LNG suppliers are currently flooding the market with excess spot cargoes, generating fresh price problems, as demand dwindles globally, due to the coronavirus outbreak.
Lockdowns and strict travel curbs to try to slow the spread of the virus have led to a big drop in demand in countries, such as India, Italy and Spain, all major LNG buyers.
The LNG glut has pushed Asian spot prices towards the record low last seen in February when demand sank in China, due to the virus.
Spot LNG prices were already at seasonal lows before the crisis hit following a warm winter and the fallout from the trade war between the US and China.
Total LNG deliveries to Europe are expected to reach nearly 11 mill tonnes, a 14% hike from the previous record set in December, according to IHS Markit, which said the supply push comes as gas demand is collapsing at double digit rates, Reuters reported.
“Asian buyers are reselling volumes purchased from the US and portfolio sellers are offloading their excess cargoes as well,” said Michael Stoppard, IHS Markit chief strategist for global gas, talking with the newswire.
Given the uncertainty, LNG buyers in North Asia had opted for a ‘downward quantity tolerance’ (DQT) when negotiating their annual delivery programmes. Some buyers are now exercising the clause that allows them to cut volumes by up to 10%.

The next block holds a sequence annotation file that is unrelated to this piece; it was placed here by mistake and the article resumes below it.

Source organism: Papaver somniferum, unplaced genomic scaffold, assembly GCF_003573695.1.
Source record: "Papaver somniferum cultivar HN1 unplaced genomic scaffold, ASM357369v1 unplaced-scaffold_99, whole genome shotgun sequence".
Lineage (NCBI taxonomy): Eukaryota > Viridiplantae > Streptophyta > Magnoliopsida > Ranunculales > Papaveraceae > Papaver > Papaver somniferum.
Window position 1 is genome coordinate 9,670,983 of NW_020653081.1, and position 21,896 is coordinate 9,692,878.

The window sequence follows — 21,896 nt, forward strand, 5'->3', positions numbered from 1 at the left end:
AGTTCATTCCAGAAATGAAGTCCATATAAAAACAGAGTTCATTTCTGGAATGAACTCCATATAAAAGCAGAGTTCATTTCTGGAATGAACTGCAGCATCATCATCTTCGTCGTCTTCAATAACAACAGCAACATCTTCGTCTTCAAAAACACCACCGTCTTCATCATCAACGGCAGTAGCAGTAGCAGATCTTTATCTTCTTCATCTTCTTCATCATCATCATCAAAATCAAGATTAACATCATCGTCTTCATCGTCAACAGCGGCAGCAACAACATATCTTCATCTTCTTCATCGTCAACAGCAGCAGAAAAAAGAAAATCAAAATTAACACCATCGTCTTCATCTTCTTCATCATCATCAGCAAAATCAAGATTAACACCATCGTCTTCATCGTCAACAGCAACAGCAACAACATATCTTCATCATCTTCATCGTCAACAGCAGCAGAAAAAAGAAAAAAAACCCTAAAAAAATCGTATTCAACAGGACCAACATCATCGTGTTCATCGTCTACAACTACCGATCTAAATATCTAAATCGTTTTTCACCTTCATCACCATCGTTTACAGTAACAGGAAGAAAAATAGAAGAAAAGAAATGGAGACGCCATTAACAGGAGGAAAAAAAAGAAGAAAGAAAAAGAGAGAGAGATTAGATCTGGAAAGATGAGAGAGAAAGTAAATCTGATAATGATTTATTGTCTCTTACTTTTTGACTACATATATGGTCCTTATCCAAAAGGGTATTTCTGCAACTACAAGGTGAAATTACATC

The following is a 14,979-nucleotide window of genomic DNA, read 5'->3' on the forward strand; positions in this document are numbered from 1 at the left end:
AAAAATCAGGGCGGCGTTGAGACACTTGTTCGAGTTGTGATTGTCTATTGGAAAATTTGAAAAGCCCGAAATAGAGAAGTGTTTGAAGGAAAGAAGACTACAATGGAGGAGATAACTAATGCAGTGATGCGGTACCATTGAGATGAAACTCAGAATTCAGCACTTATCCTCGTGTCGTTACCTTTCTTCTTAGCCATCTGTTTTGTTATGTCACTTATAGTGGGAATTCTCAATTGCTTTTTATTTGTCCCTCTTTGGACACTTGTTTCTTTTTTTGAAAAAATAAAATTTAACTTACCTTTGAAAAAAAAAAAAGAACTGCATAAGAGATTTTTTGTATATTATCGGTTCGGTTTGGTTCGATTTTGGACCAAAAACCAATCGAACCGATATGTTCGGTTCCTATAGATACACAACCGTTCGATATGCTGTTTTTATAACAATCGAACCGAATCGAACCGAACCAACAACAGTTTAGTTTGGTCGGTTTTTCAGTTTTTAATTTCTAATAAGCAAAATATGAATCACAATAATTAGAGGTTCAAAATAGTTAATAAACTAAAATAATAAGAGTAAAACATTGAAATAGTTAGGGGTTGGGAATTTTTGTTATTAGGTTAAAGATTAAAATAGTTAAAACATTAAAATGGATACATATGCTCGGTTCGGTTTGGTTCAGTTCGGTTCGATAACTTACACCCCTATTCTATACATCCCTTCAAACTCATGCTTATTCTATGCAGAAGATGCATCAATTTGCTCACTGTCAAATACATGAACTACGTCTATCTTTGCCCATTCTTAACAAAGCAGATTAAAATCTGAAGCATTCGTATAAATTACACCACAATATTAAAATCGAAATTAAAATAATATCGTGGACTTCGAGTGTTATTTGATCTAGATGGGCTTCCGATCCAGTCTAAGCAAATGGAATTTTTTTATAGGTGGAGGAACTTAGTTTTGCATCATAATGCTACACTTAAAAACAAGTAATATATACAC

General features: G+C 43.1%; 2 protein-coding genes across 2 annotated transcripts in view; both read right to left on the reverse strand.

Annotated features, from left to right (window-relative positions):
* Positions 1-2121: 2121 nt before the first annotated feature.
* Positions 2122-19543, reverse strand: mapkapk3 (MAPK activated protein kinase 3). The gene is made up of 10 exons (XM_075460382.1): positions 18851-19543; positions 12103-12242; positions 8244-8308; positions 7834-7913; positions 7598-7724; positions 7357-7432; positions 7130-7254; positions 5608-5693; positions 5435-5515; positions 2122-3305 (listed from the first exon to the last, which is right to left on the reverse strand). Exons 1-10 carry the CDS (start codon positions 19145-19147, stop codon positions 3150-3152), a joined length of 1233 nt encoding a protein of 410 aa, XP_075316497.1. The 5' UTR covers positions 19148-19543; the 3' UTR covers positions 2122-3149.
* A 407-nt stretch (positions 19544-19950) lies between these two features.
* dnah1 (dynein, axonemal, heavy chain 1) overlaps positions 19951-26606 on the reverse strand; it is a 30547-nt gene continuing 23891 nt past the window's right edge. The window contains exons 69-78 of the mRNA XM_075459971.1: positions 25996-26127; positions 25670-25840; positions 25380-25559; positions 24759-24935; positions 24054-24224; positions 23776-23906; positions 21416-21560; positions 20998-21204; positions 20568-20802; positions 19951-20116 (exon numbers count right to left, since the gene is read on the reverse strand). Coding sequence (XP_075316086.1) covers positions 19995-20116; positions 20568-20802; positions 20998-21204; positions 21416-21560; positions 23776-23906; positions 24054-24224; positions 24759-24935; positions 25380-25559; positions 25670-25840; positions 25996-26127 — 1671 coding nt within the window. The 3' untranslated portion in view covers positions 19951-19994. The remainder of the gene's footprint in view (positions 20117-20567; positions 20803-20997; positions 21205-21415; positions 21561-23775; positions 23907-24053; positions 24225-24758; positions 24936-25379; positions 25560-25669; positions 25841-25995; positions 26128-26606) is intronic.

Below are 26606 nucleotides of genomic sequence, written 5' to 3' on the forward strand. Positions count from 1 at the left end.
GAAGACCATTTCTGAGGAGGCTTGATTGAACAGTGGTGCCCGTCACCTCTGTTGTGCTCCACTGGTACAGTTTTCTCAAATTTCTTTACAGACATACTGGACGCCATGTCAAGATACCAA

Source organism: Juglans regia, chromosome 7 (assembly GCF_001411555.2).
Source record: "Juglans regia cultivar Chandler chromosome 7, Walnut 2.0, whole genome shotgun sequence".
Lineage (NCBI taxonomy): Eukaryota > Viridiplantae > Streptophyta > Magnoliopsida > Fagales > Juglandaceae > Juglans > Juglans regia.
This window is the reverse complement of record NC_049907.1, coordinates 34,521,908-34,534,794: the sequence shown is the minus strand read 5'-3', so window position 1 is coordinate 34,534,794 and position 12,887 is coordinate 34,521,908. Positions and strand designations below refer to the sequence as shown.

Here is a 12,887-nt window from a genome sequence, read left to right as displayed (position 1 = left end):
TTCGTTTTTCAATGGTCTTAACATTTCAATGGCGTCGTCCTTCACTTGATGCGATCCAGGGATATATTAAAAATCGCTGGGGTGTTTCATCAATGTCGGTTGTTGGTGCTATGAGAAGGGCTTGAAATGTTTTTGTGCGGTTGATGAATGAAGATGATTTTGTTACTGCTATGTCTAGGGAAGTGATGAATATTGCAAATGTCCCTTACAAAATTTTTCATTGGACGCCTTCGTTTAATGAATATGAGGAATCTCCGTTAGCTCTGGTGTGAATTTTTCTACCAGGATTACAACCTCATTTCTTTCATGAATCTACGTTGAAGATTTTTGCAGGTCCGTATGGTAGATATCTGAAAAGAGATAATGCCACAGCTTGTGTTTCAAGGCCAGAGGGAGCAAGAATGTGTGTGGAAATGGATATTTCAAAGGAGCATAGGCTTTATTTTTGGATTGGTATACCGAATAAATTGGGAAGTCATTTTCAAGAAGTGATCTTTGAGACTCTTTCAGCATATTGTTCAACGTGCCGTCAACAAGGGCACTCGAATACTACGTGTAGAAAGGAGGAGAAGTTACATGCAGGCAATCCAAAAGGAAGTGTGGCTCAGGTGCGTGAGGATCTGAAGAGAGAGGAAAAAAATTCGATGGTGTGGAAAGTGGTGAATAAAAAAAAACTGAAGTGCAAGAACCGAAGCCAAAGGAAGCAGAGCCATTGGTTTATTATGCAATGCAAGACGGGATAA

“We’re seeing more sell tenders these days due to a combination of factors like coronavirus and DQT, but this also means that when demand rebounds, buyers will return to the market to seek spot cargoes,” a Singapore-based LNG trader said.
A gas trader in Spain said everyone was using all the flexibility available in contracts.
“If a contract is not on the money and has downward flexibility, everyone is doing it in whatever they can: cancelling a cargo, cancelling a volume within a system,” a trader told Reuters. “Right now if we could cancel, depending on the contract, we would cancel everything we could.”
Last week, Qatargas approached buyers in Asia and Europe to offer cargoes for delivery or loading in April, sources said.
Traders said it had likely been forced to seek buyers for its excess cargoes after being issued with a force majeure notice by Petronet LNG. Qatar is India’s biggest LNG supplier.
Cheniere Energy, the largest US LNG exporter, also offered a cargo for loading in early April from Sabine Pass, which traders claimed was unusual.
In Australia, Malaysia’s Petronas offered a cargo for loading in May from the Gladstone plant in which it has an equity stake, likely due to a cancellation from a buyer, an industry source said.